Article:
Author Archives: Dan Hofman

F for Fake

While watching Stories We Tell I thought a lot of its themes, ideas, and execution were pretty similar to Orson Welles’ famous documentary F for Fake. Sarah Polley even cited it as an influence in one of the interviews we watched.

Stories We Tell explored the idea of truth as it relates to memories and stories, while F for Fake explored truth as it relates to art. Orson Welles explores the story of a famous art forger to bring up the ideas of truth. With art forgery, you never know if the piece you are looking at was actually created by the artist you think. Elmyr, the art forger in the documentary, was apparently able to convince the best experts that his paintings were actually Picassos or other famous artists. F for Fake really makes you question whether most of the paintings you’ve seen are real or fake, and it makes you ask whether it even matters in the end. Stories We Tell makes you ask the same questions about memories and stories.

F for Fake is an especially interesting documentary because it makes you question the authorship of itself. Orson Welles edited the documentary, but he did not create most of the footage contained within it. He just took another documentary about Elmyr and recut it to explore the themes he wanted more deeply. He also added a few of his own segments. So Welles makes you further question authorship of art through the idea that new art is just inspired by old art and manipulates old art to be something new.

There is also a segment in F for Fake where Welles begins telling a completely made up story that sounds plausibly true and then reveals it was fake. This is similar to the way Polley made fake footage of her mother and family members when they were younger. It turns out none of it was real, but aren’t the ideas behind them still important?

So Polley’s ideas aren’t new, but as F for Fake asks us, are any ideas really new and does it matter in the end?

Historical Accuracy in Film

I personally do not care about historical accuracy in film. I can’t completely cast it off though because as Dr. Jordan pointed out, there are practical considerations with historical accuracy such as when filmmakers might make up facts in order to propel a dangerous message inconsistent with history. But I am talking more in terms of quality. Historical accuracy or inaccuracy never changes my view of a film. Whether a film is true or not should not affect its actual quality.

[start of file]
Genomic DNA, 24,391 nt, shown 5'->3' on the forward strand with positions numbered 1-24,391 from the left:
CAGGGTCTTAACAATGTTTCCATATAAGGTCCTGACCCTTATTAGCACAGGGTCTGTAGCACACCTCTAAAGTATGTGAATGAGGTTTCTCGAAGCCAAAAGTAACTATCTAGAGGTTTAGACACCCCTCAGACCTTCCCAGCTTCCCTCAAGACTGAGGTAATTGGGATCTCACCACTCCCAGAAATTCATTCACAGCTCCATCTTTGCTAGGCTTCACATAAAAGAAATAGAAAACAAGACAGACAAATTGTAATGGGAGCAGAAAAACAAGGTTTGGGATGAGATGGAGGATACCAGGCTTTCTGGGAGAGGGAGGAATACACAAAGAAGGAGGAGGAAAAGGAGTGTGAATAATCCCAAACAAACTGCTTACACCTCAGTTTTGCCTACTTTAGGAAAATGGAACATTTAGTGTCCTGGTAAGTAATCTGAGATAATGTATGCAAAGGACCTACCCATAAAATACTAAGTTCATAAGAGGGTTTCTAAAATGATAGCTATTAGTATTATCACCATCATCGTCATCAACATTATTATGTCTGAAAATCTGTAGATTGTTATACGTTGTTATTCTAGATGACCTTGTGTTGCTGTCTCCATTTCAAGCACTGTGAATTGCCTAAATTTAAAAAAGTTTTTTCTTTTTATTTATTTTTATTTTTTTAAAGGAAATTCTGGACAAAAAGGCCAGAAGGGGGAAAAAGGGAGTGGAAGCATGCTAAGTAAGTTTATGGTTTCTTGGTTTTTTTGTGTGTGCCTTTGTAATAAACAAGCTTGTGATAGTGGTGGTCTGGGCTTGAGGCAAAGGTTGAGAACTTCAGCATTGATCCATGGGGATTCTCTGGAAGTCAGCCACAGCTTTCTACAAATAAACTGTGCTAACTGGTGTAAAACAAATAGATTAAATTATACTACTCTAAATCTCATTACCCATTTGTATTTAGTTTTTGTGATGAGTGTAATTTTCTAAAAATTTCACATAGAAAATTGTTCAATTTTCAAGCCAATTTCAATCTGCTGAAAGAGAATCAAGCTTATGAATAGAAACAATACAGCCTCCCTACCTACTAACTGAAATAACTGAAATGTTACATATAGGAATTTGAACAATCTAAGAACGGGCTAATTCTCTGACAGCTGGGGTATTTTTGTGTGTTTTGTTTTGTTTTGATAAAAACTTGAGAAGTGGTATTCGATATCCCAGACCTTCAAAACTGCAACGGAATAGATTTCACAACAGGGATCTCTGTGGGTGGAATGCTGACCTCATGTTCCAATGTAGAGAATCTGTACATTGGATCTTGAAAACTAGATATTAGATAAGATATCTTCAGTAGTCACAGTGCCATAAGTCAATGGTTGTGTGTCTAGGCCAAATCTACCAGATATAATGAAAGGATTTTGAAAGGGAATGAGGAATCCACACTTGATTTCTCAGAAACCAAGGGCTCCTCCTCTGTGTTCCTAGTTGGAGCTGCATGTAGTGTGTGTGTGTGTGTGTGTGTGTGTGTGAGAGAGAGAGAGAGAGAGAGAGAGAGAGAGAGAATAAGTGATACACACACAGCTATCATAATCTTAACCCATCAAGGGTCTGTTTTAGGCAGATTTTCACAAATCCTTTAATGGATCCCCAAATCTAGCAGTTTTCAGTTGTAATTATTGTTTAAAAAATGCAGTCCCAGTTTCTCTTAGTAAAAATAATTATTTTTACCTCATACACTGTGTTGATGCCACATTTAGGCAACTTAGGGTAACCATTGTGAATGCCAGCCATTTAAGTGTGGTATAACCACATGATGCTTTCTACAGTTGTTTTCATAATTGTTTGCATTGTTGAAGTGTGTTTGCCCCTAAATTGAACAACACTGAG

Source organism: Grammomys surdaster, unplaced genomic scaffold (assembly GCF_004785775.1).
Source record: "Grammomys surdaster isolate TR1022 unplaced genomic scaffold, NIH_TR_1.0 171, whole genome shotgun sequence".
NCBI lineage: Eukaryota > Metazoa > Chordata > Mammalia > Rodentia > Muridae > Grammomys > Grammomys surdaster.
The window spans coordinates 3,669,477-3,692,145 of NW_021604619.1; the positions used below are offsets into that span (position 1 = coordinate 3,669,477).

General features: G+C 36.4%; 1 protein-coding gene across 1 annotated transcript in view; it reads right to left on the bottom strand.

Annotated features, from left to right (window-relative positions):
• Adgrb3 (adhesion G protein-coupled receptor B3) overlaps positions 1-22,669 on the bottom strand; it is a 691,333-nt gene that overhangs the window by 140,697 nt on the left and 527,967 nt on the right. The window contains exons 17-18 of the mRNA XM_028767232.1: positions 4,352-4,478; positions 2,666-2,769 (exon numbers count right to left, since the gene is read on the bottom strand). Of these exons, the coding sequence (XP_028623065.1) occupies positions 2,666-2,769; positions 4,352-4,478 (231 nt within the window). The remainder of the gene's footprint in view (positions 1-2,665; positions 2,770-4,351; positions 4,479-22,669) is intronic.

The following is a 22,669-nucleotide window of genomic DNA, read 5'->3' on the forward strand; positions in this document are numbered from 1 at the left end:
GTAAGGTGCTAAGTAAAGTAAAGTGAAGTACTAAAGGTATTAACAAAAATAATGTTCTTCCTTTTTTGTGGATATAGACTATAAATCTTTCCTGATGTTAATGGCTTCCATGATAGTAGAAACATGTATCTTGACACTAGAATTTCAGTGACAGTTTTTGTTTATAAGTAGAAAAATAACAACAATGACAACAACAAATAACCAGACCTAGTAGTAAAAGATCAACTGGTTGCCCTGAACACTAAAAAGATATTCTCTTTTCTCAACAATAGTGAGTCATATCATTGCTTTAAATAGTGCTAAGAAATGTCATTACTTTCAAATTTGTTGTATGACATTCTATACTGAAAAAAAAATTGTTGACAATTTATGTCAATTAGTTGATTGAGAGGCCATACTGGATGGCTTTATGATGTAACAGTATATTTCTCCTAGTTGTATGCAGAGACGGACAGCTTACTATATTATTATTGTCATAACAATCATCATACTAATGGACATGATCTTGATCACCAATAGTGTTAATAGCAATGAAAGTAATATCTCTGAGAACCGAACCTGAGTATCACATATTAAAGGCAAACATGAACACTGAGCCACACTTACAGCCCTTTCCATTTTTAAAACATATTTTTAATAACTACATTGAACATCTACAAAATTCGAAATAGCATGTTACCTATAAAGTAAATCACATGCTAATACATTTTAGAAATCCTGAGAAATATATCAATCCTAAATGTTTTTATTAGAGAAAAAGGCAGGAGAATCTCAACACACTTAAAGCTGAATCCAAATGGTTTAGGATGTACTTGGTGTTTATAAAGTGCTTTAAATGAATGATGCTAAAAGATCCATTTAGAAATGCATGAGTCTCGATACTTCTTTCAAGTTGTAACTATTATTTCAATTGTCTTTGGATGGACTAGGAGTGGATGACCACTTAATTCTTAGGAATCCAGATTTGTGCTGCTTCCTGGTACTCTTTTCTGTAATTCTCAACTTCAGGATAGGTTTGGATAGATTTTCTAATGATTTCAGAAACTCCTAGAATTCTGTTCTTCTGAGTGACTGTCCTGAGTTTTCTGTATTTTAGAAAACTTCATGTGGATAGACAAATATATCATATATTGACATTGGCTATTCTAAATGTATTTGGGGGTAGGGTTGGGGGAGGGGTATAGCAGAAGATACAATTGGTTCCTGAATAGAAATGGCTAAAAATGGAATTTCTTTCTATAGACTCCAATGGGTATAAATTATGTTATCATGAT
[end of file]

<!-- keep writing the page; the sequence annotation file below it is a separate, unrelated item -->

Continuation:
Now, I have probably lost some people already who think teaching history can be a valid purpose for a film. I, on the other hand, have the base assumption that film is art and should not be confused with nonfiction. If a movie’s purpose is to teach, then it should no longer be a film but a video essay. Film is a very inefficient medium with which to teach. I think everyone can agree that Lincoln is not a great movie to teach the history of Lincoln’s presidency during the passing of the 13th amendment. Even if it was entirely historically accurate, it is still a small part of the picture, all that can be fit in in two and a half hours. And of course all of the filmmaking techniques that make the movie a spectacle remove it from being in any way unbiased.

Why should we be more invested in a film just because it is “based on a true story”? If the film was entirely the same but those five words were taken out, would you like the movie less? The Coen Brothers played on this with Fargo, by putting those words at the beginning of the film, even though it was entirely fiction.

To me, it is irrelevant whether the events in a film actually happened or not. Film is an art, and it is most successful when instead of just articulating facts, it attempts to convey deeper, universal truths. These truths are independent of any specific events. They still exist even if the story that conveys them is made up. Werner Herzog has talked about these ideas before and employs them in his own films. He says that what is more important than facts is “ecstatic truth” and fabricating reality is okay if it contributes to an ecstatic truth. The result may not be true under a factual analysis, but it is true in a deeper way.

This discussion applies to documentaries too. Documentaries, like dramas, are not the best way to actually teach topics. For me, the best documentaries are good because they are just inherently good movies regardless of whether the events in them are wholly true or fabricated. I judge documentaries as if they are fictional movies. Why should they be held to lower standards just because their content is supposedly true?

Fight Club’s commentary on ideology